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Over 200 features—both fiction and nonfiction—run over 16 days (September 29 to October 14, 2011) on 10 screens at four theatres. Here, a first look at some of the promising films screening at this year’s Vancouver International Film Festival
At the heart of this grim, compelling allegory about Spain after its civil war is 11-year-old Andreu, played hauntingly by Francesc Colomer. Motivations are at times as murky as the penumbral woods and hovels he wanders, searching for love and family, but the main story line—the fragile safety of his family as Republicans and fascists continue the fight in rural Catalonia—stays strong. —J.B.
Cairo-born sophomore director Hesham Issawi plunges into the mean streets and cramped tenements of his hometown with this rough story of ill-fated young lovers Amal and Tarek. She’s Christian, he’s Muslim, they’re both dirt-poor and short on options—and that’s before she announces she’s pregnant. Beautiful location shooting and brooding performances lend the shaky dialogue (or shoddy subtitles) a measure of gravitas, but the third-reel climax and unlikely ending suggest that this hardscrabble quarter of Cairo really offers few exits of any real security. —J.B.
Flirting is a pretentious and overwrought French nature documentary, whose only human presence, Jean-Michel Bertrand, is saddled with an obsessive interest in the Golden Eagle that fails to excite. The audience is taken through more than an hour of Blair Witch Project-style camera work, in which Bertrand whispers about what he’s eating in his tent and muses about the metaphorical meaning of the creatures around him and nature at large. Notwithstanding a few excellent shots of the eagles in flight, the doc suffers from a low production value, which makes Bertrand’s quasi-mystical experiment in film-making all the more tedious.—M.H.
Ali Samadi Ahadi’s striking doc calls attention to Iran’s 2009 green revolution. The narrative weaves archival footage, photo-animations (from blogs, with terrific voice work by actors Pegah Ferydoni and Navid Akhavan), and commentary from those at the heart of the conflict. The film—more lament than uplift—is an important reflection of the oppression felt in the streets of Tehran. —A.K.
Director Reinhard Wulf shadows Ontario-born Lewis, a film artist who transforms simple urban and rural settings into slow-motion paintings, during the creation of the 2010 work Mid Day Mid Summer, Corner of Yonge and Dundas, filmed in the intersection outside the Toronto Eaton Centre. The film moves between Lewis speaking about his inspiration and excerpts from his piece—helpful in explaining that there is, in fact, a reason to watch people walk backwards across the street. —L.D.
At a private girls’ school in suburban Sydney, Karen Carey stops at nothing to expose her students to the power of orchestral music. Her ferocious drive—closely and neutrally documented here—culminates in biennial concerts at the Sydney Opera House. In rehearsal and performance footage, director Bob Connolly (First Contact ) jumps between broad canvases and the intimate emotional breakdowns typical of reality TV as he drops deep into the passion (or mania?) that drives the perfectionist teacher and her tight-wound young charges. —J.B.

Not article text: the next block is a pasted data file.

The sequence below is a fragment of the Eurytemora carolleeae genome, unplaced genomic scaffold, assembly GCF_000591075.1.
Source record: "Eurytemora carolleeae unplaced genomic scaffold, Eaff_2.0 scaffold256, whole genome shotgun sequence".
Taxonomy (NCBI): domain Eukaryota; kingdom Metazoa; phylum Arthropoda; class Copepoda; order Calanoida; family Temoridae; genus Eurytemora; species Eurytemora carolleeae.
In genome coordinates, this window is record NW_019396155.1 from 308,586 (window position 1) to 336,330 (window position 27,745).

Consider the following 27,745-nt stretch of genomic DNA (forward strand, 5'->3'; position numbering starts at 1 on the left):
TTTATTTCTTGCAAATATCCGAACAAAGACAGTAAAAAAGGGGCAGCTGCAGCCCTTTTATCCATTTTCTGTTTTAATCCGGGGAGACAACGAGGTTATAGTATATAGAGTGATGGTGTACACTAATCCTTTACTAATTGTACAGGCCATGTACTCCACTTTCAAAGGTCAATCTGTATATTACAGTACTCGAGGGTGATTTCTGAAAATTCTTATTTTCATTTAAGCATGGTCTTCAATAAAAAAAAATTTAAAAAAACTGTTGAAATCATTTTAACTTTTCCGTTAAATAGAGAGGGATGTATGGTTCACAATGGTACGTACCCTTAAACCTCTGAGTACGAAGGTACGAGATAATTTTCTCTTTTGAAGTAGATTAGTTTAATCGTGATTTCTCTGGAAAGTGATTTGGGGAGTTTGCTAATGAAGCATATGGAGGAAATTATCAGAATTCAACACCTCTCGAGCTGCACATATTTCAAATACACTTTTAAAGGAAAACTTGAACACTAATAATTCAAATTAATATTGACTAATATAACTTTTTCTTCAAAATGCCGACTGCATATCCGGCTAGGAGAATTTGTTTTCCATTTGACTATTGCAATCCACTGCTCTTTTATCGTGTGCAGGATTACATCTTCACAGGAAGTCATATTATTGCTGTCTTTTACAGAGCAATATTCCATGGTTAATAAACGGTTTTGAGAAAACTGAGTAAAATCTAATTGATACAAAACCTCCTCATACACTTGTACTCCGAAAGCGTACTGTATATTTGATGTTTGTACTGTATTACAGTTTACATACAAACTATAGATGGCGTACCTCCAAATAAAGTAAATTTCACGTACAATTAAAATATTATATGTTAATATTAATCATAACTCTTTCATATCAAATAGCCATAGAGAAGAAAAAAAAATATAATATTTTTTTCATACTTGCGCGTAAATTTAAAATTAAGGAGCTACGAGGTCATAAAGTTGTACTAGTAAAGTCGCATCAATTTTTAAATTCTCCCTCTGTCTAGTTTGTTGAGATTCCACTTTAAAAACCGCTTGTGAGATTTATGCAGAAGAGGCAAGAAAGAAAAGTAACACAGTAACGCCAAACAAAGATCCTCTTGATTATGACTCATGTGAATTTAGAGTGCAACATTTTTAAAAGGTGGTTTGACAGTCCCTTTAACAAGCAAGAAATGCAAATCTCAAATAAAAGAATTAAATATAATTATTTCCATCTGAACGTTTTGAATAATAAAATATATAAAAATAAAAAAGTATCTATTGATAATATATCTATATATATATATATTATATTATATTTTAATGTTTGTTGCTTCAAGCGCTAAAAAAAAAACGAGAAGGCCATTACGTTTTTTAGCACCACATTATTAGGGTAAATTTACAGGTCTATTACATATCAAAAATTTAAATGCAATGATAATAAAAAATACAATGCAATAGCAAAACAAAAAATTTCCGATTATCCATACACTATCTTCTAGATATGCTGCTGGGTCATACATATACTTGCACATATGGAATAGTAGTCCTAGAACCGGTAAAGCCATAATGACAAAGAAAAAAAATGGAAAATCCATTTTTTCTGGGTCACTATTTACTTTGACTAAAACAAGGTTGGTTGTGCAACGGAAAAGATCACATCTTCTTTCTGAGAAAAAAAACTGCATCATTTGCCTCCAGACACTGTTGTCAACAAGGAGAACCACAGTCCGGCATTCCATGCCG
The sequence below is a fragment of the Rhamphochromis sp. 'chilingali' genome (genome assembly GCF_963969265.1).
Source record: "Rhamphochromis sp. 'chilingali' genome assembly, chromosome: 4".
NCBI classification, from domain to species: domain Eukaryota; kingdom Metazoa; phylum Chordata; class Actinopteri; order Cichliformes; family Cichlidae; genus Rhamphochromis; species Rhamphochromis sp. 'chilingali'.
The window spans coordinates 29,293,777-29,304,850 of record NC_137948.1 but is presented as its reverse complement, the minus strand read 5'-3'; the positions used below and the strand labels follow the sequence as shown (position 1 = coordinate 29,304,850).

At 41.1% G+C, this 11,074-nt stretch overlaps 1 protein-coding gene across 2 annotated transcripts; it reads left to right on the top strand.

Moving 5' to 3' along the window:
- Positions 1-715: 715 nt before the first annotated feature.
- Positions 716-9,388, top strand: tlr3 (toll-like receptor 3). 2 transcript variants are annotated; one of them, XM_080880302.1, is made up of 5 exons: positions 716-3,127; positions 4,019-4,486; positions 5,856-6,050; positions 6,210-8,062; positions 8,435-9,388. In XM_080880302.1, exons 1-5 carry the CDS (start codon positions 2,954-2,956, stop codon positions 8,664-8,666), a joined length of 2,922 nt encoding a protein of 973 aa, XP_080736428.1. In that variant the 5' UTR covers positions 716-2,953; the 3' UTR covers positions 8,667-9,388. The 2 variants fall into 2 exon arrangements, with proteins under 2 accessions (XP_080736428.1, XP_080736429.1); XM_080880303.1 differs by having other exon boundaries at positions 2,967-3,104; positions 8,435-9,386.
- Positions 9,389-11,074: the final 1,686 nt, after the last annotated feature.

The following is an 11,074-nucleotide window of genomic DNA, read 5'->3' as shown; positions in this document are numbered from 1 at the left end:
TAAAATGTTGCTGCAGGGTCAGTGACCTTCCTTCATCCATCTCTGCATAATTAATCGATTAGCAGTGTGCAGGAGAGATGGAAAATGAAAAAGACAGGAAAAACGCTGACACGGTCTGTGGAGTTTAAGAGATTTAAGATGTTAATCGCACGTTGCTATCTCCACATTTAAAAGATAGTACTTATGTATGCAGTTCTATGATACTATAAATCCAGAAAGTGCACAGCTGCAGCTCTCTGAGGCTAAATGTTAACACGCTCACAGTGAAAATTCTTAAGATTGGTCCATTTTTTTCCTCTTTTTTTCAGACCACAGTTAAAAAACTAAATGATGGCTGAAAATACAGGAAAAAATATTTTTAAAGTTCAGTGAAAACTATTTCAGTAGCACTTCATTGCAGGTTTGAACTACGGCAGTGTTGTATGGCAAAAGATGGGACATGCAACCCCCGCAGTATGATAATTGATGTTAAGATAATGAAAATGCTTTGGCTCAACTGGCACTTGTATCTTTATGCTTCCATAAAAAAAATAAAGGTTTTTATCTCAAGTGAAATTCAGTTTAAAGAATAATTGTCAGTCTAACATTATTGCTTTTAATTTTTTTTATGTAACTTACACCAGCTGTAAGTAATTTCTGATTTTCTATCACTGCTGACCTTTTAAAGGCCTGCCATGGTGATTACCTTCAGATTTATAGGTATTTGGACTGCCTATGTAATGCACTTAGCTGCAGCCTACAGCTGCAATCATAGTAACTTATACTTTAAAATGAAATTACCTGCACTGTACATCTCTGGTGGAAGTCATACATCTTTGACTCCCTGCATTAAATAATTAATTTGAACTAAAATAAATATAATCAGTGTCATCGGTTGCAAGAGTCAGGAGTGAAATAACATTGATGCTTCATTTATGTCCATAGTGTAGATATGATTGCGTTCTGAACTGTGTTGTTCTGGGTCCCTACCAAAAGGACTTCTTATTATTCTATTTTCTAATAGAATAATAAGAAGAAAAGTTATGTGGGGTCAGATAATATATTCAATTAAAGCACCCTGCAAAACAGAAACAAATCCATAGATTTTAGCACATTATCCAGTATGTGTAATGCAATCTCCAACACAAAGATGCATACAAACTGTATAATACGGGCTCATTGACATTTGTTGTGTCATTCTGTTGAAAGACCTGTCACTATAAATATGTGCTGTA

France (yes, France) is a single mother with three hungry kids and no job. Steve is a 35-year-old financier with nothing to warm his life except piles of cash. As luck has it, France winds up in Paris as Steve’s housekeeper and (naturally) bed mate. Writer-director Cédric Klapisch does a decent job with our sympathetic hard-working mom, and an even better job with the heartless womanizer. When the arrival of Steve’s son makes a nanny of France, we think we know where this is going, but at the three-quarter mark Klapisch switches from rom-com to social commentary. Which would be fine, except nobody actually learns anything, and I wound up rooting for the villain. —B.H.
Lucky follows weary circus-performer Flora (a 15-year-old, 5,000-pound African) as owner-trainer David Balding tries, over nine years, to find her a suitable retirement home. At times poignant, at times plodding, the documentary explores the complicated relationship between man and beast, and asks whether Flora is simply a restless, damaged, ill-tempered orphan or the victim of a man who struggles, like any parent, to let his child go. —R.P.
A furniture restoration business tumbles into obscurity and disrepair when the better-loved of two business partners dies. Director Yossi Madmoni walks us through a quiet and sullen film about the struggling men left in the wake of that everyday disaster, especially the remaining partner (Sasson Gabai), whose hopes rest with a broken-down—and potentially valuable—Steinway piano. There’s a soft beauty in all this, even if Madmoni can’t always keep us rapt. —M.H.
“Here we go…” breathes director Linda Goldstein Knowlton at the start of this sturdy, often moving doc about the adoption of Chinese babies. She’s on the cusp of meeting her own daughter Ruby, but all the families here share her fear and exhilaration. Four teenage girls from across the States lay open their lives for the sympathetic camera as they struggle to understand identity, racism, self-doubt, and, for some, reunion in China. Hankies required. —J.B.